In a stopgap measure that will provide at least some relief for HOAs and other commercial property owners, the California Department of Insurance (CDI) and California FAIR Plan (CFP) agreed last week to increase its coverage on commercial property to $20 million.
The changes, when finalized later this Spring, will increase the combined coverage limits for the FAIR Plan, under its Division I Commercial Property Program, from $8.4 million to $20 million per location and, under its Division II Businessowners Program, from $7.2 million to $20 million per location.
Coverage Limits Applied per Location
However, CFP will continue to apply its coverage limits per location, not necessarily per building. For a homeowners’ association, for instance, that would mean the $20 million cap would be applied not to each building in a condominium complex, but to all buildings within the HOA at that location.
Here is the agreement signed by Commissioner Ricardo Lara and FAIR Plan President Victoria Roach
The new coverage limits will take effect after the FAIR Plan submits a new rule filing for approval by the Department of Insurance. The FAIR Plan has 60 days to submit a rule filing to the Department, with the goal of the Department approving these coverage limit increases, meaning coverage could be available in the fourth quarter.
Homeowners’ associations had been calling for legislation to require CFP to offer substantially higher coverage. In an oversight hearing conducted by the Assembly Insurance Committee last month, Roach testified that the Plan could not offer higher coverages without facing insolvency—in light of the refusal of the Commissioner’s office to rule on a significant rate increase request, and to credit CFP for substantial reinsurance costs designed to spread potentially catastrophic wildfire risks.
IIABCal General Counsel Comments
IIABCal General Counsel Steve Young said brokers and agents welcomed the agreement, and hope it opens the door for resolution of other conflicts between CDI and CFP, including its need for significantly higher rates and the litigation over the Commissioner’s demand that the Plan begin offering full coverages, rather than the basic property insurance coverages it was created to write.
In November 2021, Commissioner Lara ordered the FAIR Plan to increase its combined commercial coverage limits for the first time and, in November 2019, he ordered the FAIR Plan to increase its personal dwelling coverage limit to $3 million, doubling it from where it had been for two decades.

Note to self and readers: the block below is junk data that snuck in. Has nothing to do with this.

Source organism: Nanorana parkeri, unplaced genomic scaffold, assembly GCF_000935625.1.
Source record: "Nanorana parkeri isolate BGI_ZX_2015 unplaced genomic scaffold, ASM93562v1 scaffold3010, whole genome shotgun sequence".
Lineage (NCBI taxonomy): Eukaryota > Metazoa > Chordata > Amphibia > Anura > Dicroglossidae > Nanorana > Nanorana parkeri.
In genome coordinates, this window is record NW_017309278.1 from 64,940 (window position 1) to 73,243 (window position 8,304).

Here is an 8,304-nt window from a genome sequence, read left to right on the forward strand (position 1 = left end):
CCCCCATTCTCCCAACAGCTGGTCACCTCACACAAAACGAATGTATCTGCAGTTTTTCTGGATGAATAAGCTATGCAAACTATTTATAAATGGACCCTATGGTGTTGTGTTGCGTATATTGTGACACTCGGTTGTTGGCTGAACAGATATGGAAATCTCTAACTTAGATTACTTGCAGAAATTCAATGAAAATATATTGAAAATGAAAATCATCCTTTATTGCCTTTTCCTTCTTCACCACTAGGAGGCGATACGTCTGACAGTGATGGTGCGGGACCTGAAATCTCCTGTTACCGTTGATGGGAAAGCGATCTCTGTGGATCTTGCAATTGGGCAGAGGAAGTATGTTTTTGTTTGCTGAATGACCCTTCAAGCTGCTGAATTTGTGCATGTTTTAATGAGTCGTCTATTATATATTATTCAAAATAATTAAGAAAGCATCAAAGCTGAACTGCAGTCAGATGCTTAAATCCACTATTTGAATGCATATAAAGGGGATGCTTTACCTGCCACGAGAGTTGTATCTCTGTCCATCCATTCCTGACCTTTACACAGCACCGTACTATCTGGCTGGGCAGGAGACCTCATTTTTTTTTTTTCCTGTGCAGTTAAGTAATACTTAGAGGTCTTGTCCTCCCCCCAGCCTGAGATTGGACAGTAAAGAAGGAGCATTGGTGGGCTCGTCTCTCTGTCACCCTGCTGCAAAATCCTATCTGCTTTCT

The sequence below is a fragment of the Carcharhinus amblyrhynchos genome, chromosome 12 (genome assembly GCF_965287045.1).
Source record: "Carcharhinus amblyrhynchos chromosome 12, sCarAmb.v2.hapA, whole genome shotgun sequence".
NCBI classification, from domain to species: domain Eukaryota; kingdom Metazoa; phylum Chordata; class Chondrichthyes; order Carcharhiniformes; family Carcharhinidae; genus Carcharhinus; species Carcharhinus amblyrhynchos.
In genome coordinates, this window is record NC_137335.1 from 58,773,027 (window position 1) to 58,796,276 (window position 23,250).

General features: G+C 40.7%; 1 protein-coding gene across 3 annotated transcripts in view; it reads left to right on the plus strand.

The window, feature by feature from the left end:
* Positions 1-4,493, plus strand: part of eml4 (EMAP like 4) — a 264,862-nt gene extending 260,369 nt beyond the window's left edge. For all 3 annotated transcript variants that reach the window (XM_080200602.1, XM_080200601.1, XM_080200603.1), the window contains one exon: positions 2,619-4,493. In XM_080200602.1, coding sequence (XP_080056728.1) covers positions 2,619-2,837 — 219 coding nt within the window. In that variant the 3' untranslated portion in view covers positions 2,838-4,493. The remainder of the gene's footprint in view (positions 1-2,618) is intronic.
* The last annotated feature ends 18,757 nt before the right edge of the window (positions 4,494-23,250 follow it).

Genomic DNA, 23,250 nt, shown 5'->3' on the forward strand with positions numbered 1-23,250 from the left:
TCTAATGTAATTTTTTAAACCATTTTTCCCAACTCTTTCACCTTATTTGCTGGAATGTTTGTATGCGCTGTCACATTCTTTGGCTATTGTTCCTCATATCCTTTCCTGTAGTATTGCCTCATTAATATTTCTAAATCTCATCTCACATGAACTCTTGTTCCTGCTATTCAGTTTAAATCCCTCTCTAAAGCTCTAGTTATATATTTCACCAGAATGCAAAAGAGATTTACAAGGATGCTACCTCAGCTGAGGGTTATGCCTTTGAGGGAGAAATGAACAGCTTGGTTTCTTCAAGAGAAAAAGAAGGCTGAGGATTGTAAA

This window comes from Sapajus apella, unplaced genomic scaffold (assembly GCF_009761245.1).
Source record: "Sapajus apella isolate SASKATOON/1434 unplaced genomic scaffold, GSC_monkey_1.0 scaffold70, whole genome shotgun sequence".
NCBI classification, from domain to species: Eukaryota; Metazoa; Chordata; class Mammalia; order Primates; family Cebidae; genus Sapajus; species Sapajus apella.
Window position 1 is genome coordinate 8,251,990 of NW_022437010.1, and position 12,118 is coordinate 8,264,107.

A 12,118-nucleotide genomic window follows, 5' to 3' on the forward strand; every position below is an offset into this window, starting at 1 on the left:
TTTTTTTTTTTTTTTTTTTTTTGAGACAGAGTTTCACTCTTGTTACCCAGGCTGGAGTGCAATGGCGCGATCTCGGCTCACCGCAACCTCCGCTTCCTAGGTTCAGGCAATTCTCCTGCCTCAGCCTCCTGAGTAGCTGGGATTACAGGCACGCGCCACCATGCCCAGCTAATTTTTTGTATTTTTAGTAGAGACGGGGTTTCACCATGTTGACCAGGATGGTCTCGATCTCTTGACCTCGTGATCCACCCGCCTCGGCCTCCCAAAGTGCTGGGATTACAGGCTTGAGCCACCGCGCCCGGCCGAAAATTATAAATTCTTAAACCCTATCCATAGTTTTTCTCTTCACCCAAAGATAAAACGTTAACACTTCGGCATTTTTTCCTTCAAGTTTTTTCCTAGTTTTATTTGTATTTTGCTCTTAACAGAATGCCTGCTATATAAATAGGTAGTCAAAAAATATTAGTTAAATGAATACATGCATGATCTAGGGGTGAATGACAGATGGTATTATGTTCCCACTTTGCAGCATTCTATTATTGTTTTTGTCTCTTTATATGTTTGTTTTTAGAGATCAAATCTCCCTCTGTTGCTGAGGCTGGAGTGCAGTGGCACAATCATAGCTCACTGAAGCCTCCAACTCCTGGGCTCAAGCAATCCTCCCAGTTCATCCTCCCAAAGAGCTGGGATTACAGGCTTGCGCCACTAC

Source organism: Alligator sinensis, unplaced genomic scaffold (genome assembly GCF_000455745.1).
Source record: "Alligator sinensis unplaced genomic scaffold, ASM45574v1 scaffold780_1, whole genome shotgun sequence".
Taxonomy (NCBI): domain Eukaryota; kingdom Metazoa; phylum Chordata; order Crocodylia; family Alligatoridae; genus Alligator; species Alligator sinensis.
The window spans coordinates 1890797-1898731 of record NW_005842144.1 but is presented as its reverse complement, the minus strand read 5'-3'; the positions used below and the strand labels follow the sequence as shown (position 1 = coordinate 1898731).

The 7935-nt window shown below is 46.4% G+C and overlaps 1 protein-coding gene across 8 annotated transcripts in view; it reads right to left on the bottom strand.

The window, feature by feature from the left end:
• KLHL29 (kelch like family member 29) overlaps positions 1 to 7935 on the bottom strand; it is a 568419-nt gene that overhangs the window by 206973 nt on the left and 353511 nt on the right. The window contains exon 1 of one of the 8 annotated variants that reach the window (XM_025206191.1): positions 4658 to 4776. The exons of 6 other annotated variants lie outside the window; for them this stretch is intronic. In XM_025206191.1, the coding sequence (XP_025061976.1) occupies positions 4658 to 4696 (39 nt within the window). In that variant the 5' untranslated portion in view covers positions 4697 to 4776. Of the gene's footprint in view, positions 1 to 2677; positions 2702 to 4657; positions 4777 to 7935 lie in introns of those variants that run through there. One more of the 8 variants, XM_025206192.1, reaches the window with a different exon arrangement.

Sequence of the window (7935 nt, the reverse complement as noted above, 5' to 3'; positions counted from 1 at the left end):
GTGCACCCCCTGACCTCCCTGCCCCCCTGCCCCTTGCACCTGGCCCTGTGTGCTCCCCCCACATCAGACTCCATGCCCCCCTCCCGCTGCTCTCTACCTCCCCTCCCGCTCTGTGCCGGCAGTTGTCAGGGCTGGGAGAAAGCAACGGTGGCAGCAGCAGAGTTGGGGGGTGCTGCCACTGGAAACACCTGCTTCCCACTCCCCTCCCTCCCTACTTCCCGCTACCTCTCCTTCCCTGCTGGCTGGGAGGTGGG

IIABCal Opposes “Discriminatory” SB 263
The National Association of Insurance and Financial Advisors (NAIFA—California) this week joined IIABCal in officially opposing SB 263, a bill that would require agents selling annuities and similar products on commission to fully disclose all compensation but would not impose similar requirements on other sales channels.
SB 263 Would Have Imposed Radical Limitations
As originally introduced, SB 263 would have imposed radical new limitations on the sale of annuities and similar life insurance products. It would have created a “fiduciary relationship,” as a matter of law, and permitted private lawsuits whenever an agent or broker was accused of failing to act in a customer’s “best interests.”
Amendments have been drafted, though not yet incorporated into the bill, that would remove much of the most objectionable provisions, except one: requiring agents selling such products to disclose all compensation paid—but only if they are paid by commission. IIABCal supports an Annuity Suitability Model Act adopted by the National Association of Insurance Commissioners (NAIC) and enacted into law in over 30 states.
IIABCal's Letter of Opposition
“It recognizes that producer compensation is one relatively minor component in the overall cost of an insurance policy,” IIABCal wrote in its letter of opposition, “that the existence of multiple delivery systems and compensation models make an “apples-to-apples” comparison of producer compensation impossible, and that consumers should evaluate total premium cost, along with any number of other factors before purchasing any insurance policy or product. As such, the Model Act requires disclosure of the fact of compensation and avoids discriminating against delivery systems.”
Compensation Disclosure Would Apply Only to Commissioned Agents
SB 263 only applies to insurance agents who are paid on commission. The bill thus appears to discriminate against independent agents who own their own businesses and pay all their own overhead and expenses. This is because independent agents are generally paid higher commissions to offset their cost of doing business, as compared with other sales systems.
SB 263 appears to ignore employee agents who are paid a salary, provided office overhead and support services, employee benefits, employee benefits, and sales bonuses or incentives. The bill also creates an unlevel playing field as compared to captive insurance agents because captive agents are generally paid a lower commission because of the financial support provided by the insurer.
IIABCal members in Senate Insurance Committee districts received a Grassroots Call to Action, urging them to email their Senator to express opposition to the bill, which is scheduled to be heard in that committee April 18. To see a sample letter, click here.